There is a growing sense that many liberal states are in the midst of a shift in legal and political norms – a shift that is happening slowly and for a variety of security-related reasons. The internet and tech booms that are paving the way for new forms of electronic surveillance predated the 9/11 attacks by several years, while the police’s vast use of secret informants and deceptive operations began well before that. On the other hand, the recent uptick in reactionary movements – movements in which the rule of law seems expendable – began many years after 9/11 and continues to this day. In The Retrieval of Liberalism in Policing (Oxford University Press), Luke William Hunt provides an account of how policing in liberal societies has become illiberal, in light of both internal and external threats to security. Hunt provides an examination of the moral limits on modern police practices that flow from the basic legal and philosophical tenets of the liberal tradition, arguing that policing in liberal states is constrained by a liberal conception of persons coupled with particular principles of the rule of law.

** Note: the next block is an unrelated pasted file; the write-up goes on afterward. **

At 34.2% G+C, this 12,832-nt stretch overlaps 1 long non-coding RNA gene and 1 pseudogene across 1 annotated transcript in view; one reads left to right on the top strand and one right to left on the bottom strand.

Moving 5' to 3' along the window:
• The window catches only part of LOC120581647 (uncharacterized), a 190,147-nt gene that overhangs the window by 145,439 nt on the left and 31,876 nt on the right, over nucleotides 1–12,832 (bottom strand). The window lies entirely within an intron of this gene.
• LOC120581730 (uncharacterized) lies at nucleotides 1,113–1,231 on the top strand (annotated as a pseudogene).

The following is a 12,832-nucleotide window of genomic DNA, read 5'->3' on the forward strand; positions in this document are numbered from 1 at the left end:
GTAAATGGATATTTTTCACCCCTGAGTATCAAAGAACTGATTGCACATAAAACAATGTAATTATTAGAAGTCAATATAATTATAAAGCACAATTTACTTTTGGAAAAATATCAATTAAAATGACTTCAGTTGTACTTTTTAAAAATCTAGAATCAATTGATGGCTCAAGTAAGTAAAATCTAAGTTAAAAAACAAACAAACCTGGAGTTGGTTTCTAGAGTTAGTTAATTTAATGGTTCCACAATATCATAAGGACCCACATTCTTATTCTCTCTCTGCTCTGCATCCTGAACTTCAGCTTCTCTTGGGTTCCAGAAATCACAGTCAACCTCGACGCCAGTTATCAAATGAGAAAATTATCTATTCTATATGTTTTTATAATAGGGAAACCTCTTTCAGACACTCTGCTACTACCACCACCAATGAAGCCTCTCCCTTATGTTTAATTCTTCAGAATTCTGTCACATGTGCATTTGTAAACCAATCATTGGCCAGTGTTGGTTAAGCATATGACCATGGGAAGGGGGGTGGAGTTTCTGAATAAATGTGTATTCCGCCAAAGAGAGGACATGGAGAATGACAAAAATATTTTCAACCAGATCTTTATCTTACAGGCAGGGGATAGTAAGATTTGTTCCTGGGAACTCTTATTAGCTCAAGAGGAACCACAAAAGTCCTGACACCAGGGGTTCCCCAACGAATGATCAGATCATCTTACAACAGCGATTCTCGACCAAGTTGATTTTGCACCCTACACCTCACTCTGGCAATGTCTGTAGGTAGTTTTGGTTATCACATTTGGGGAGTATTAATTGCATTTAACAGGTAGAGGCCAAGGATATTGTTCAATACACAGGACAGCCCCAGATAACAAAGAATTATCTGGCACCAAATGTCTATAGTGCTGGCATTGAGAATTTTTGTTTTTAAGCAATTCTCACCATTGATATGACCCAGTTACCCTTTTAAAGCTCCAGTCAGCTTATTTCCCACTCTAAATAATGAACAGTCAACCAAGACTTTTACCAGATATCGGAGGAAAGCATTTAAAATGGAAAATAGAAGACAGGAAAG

Part I lays out the book’s theoretical foundation, beginning with an overview of the police’s law enforcement role in the liberal polity and a methodology for evaluating that role. Part II addresses applications of that theory, including the police’s use of informants, deceptive operations, and surveillance. Hunt concludes by emphasizing how the liberal conception of persons and the rule of law constrain policing from multiple foundational stances, making the key point that policing in liberal societies has become illiberal in light of its response to both internal and external threats to security. Overall, this book provides an account of what it might mean to retrieve policing that is consistent with the basic tenets of liberalism and the limits imposed by those tenets.
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